Does entertainment have a role to play in your business?

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I remember when I was a boy a new Checkers supermarket opened in Fish Hoek. Clowns dressed in chequered clothing, looking tall to me as a boy, were doing tricks and handing out sweets. There was a carnival atmosphere on the main road outside Checkers store. So strong was that impression that I can still remember it clearly.

Then later I remember the yo-yo craze promoted by a soft drinks company. I loved playing wiht yo-yo’s … trying to master the most difficult of the tricks; loop the loop, rock the baby and walk the dog. The soft drinks company even brought out top yo-yo champions to show us how do the tricks.

Just think about the entertainment industry for a moment. Over the weekend we were chatting about how big entertainers like Andrew Lloyd Webber and Stephen Spielberg were. They created billions of dollars in entertainment. Think about not only modern pop opera shows and block-buster movies but popular music, the performing arts, entertaining speakers, television, videos, art galleries and festivals, casinos and Saturday morning markets.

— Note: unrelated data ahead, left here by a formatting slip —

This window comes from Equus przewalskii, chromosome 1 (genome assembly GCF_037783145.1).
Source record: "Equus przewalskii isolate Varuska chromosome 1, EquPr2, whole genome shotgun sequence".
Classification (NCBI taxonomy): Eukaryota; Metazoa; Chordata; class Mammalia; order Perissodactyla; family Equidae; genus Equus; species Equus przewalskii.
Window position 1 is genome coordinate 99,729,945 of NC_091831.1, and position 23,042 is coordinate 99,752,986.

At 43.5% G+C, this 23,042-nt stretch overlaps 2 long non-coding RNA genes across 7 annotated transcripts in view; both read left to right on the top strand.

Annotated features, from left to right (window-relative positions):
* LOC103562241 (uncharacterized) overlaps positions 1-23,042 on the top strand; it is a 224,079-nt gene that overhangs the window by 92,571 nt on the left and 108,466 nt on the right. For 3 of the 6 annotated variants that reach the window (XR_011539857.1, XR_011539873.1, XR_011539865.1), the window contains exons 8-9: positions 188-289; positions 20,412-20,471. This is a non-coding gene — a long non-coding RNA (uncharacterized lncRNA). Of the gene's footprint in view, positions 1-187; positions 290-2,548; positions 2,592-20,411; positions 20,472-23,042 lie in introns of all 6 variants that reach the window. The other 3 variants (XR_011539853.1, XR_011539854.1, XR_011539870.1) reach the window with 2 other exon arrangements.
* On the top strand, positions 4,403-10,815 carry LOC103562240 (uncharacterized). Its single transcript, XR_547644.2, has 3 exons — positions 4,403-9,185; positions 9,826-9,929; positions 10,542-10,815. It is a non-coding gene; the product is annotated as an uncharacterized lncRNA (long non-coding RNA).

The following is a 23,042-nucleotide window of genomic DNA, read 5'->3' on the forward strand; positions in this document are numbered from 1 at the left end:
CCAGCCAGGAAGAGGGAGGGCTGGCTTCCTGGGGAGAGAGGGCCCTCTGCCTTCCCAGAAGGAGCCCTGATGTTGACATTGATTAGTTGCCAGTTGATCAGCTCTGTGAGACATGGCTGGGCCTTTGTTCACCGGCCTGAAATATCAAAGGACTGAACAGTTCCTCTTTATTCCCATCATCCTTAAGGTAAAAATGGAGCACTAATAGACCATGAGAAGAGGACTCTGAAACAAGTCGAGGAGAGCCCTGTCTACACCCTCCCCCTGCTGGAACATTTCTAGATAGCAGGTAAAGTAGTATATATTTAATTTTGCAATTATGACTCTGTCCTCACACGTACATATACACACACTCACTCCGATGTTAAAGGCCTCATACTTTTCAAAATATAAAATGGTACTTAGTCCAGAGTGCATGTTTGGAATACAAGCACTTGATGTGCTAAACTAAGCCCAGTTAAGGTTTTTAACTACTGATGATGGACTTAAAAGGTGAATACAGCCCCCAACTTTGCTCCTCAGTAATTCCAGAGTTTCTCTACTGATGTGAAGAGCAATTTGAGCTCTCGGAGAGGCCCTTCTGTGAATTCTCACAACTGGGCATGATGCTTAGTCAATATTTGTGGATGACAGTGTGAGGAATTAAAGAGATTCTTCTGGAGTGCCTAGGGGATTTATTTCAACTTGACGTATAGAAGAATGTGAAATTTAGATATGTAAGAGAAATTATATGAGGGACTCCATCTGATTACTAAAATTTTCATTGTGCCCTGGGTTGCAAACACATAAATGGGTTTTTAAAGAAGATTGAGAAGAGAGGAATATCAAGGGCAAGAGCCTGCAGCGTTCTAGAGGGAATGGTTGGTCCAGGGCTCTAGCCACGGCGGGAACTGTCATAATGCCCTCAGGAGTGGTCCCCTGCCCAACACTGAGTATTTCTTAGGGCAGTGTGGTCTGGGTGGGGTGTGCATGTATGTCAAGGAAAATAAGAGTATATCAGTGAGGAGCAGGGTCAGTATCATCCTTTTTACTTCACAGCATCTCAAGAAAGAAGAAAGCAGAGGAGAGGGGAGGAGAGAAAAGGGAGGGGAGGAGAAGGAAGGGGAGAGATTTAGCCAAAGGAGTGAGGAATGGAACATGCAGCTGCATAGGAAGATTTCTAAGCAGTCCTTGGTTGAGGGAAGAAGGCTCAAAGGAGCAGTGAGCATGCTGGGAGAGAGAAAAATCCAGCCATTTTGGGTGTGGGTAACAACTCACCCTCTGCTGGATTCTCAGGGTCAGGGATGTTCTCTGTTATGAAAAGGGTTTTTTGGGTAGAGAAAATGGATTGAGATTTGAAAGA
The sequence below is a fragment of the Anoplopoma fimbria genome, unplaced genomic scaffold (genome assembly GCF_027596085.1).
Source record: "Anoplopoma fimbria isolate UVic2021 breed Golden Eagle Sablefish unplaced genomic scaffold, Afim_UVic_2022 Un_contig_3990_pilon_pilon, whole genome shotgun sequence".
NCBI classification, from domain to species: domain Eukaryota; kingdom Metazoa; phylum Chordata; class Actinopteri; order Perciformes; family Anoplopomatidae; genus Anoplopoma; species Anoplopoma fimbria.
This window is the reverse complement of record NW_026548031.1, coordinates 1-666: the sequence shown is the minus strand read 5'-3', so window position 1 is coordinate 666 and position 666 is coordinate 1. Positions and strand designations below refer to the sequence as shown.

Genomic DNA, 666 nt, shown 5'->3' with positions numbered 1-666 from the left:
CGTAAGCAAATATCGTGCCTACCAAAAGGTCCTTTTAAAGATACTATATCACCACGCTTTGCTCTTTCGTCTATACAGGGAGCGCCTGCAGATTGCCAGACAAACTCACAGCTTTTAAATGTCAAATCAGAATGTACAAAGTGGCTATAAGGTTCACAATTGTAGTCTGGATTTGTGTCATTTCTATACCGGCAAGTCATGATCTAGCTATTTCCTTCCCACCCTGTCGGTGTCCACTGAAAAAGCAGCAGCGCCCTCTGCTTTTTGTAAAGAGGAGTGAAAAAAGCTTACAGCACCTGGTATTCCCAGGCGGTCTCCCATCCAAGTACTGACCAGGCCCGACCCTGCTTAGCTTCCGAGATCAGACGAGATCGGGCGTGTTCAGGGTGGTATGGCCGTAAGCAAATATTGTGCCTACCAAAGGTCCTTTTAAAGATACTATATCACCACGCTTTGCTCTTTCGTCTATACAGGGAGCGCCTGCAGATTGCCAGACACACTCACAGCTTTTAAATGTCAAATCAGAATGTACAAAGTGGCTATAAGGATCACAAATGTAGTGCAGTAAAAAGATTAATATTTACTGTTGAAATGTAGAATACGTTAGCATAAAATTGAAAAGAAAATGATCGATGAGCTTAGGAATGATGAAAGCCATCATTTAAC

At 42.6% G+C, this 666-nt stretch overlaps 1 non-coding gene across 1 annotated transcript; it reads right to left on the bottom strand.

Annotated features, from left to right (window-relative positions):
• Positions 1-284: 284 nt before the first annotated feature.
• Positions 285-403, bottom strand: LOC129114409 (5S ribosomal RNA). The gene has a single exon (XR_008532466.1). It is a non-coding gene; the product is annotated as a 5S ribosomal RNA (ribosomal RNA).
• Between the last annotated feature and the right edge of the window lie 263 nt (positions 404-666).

People love being entertained.

Especially in these difficult times when people face grim prospects, stressed out from the physical and mental effort, incomes eroded by inflation and public officials. Any form of escape is welcome.

But how many businesses take advantage of attainment. Yes, there are the occasional in-store promotions, price specials and the usual seasonal sales.

Can you think of any businesses that makes entertainment a part of their DNA?

Small business that inject fun into the sales process?

Apart from the obvious businesses that are in entertainment such as Disneyland, think of the travel industry, supermarkets and restaurants. In restaurants that care about their customers you can experience a palpable feel of entertainment when you enter their door. Someone is there to greet you and with a smile on their face and take you to a table and make you feel special.

How can you inject that fun experience into your sales and ordering processes and after sales service?

Think about the many businesses who lack a sense of fun or entertainment. Banks are obvious targets and even hotels. Then there are the high-tech companies that provide employees with playrooms and things like that but take a look at the grim-faced workers and you get another story. Consider of some of the online businesses that claim excellent customer service but are dreary and boring to do business with.